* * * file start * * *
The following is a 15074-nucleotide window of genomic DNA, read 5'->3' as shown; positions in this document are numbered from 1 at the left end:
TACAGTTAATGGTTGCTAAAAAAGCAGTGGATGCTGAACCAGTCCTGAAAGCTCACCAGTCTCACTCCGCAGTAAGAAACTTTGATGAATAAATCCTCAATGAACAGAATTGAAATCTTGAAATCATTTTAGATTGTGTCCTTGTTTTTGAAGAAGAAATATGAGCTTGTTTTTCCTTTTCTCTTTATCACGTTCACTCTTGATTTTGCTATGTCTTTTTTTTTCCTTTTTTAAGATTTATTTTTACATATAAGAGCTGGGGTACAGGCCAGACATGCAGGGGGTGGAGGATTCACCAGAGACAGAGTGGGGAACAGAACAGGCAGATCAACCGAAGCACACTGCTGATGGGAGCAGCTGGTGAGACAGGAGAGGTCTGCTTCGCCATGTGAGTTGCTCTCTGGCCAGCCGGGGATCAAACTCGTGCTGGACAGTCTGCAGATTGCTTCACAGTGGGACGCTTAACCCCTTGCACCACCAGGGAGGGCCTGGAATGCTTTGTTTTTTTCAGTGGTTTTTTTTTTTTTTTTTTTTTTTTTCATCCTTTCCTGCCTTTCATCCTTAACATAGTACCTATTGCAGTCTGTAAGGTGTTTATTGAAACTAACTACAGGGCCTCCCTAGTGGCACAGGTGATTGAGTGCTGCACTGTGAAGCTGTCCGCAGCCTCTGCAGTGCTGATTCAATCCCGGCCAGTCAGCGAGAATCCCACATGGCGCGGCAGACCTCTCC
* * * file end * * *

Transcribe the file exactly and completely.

The following is a 15074-nucleotide window of genomic DNA, read 5'->3' as shown; positions in this document are numbered from 1 at the left end:
TACAGTTAATGGTTGCTAAAAAAGCAGTGGATGCTGAACCAGTCCTGAAAGCTCACCAGTCTCACTCCGCAGTAAGAAACTTTGATGAATAAATCCTCAATGAACAGAATTGAAATCTTGAAATCATTTTAGATTGTGTCCTTGTTTTTGAAGAAGAAATATGAGCTTGTTTTTCCTTTTCTCTTTATCACGTTCACTCTTGATTTTGCTATGTCTTTTTTTTTCCTTTTTTAAGATTTATTTTTACATATAAGAGCTGGGGTACAGGCCAGACATGCAGGGGGTGGAGGATTCACCAGAGACAGAGTGGGGAACAGAACAGGCAGATCAACCGAAGCACACTGCTGATGGGAGCAGCTGGTGAGACAGGAGAGGTCTGCTTCGCCATGTGAGTTGCTCTCTGGCCAGCCGGGGATCAAACTCGTGCTGGACAGTCTGCAGATTGCTTCACAGTGGGACGCTTAACCCCTTGCACCACCAGGGAGGGCCTGGAATGCTTTGTTTTTTTCAGTGGTTTTTTTTTTTTTTTTTTTTTTTTTCATCCTTTCCTGCCTTTCATCCTTAACATAGTACCTATTGCAGTCTGTAAGGTGTTTATTGAAACTAACTACAGGGCCTCCCTAGTGGCACAGGTGATTGAGTGCTGCACTGTGAAGCTGTCCGCAGCCTCTGCAGTGCTGATTCAATCCCGGCCAGTCAGCGAGAATCCCACATGGCGCGGCAGACCTCTCC